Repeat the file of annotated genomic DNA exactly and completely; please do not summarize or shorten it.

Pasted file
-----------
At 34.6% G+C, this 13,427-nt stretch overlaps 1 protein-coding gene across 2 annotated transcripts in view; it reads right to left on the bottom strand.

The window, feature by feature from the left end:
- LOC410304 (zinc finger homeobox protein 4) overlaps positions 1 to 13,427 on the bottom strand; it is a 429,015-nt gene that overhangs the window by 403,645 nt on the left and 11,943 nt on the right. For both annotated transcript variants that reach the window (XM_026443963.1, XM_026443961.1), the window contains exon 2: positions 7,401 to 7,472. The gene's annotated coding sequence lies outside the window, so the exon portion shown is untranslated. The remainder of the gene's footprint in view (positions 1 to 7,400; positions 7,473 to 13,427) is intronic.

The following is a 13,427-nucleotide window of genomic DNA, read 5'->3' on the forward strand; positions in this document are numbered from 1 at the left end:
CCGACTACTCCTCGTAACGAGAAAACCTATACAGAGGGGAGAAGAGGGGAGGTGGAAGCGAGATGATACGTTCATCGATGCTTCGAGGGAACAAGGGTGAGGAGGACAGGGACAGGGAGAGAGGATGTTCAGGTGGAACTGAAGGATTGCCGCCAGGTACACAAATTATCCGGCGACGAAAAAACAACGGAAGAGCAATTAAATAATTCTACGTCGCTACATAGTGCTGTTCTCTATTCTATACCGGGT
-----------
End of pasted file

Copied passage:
At 34.6% G+C, this 13,427-nt stretch overlaps 1 protein-coding gene across 2 annotated transcripts in view; it reads right to left on the bottom strand.

The window, feature by feature from the left end:
- LOC410304 (zinc finger homeobox protein 4) overlaps positions 1 to 13,427 on the bottom strand; it is a 429,015-nt gene that overhangs the window by 403,645 nt on the left and 11,943 nt on the right. For both annotated transcript variants that reach the window (XM_026443963.1, XM_026443961.1), the window contains exon 2: positions 7,401 to 7,472. The gene's annotated coding sequence lies outside the window, so the exon portion shown is untranslated. The remainder of the gene's footprint in view (positions 1 to 7,400; positions 7,473 to 13,427) is intronic.

The following is a 13,427-nucleotide window of genomic DNA, read 5'->3' on the forward strand; positions in this document are numbered from 1 at the left end:
CCGACTACTCCTCGTAACGAGAAAACCTATACAGAGGGGAGAAGAGGGGAGGTGGAAGCGAGATGATACGTTCATCGATGCTTCGAGGGAACAAGGGTGAGGAGGACAGGGACAGGGAGAGAGGATGTTCAGGTGGAACTGAAGGATTGCCGCCAGGTACACAAATTATCCGGCGACGAAAAAACAACGGAAGAGCAATTAAATAATTCTACGTCGCTACATAGTGCTGTTCTCTATTCTATACCGGGT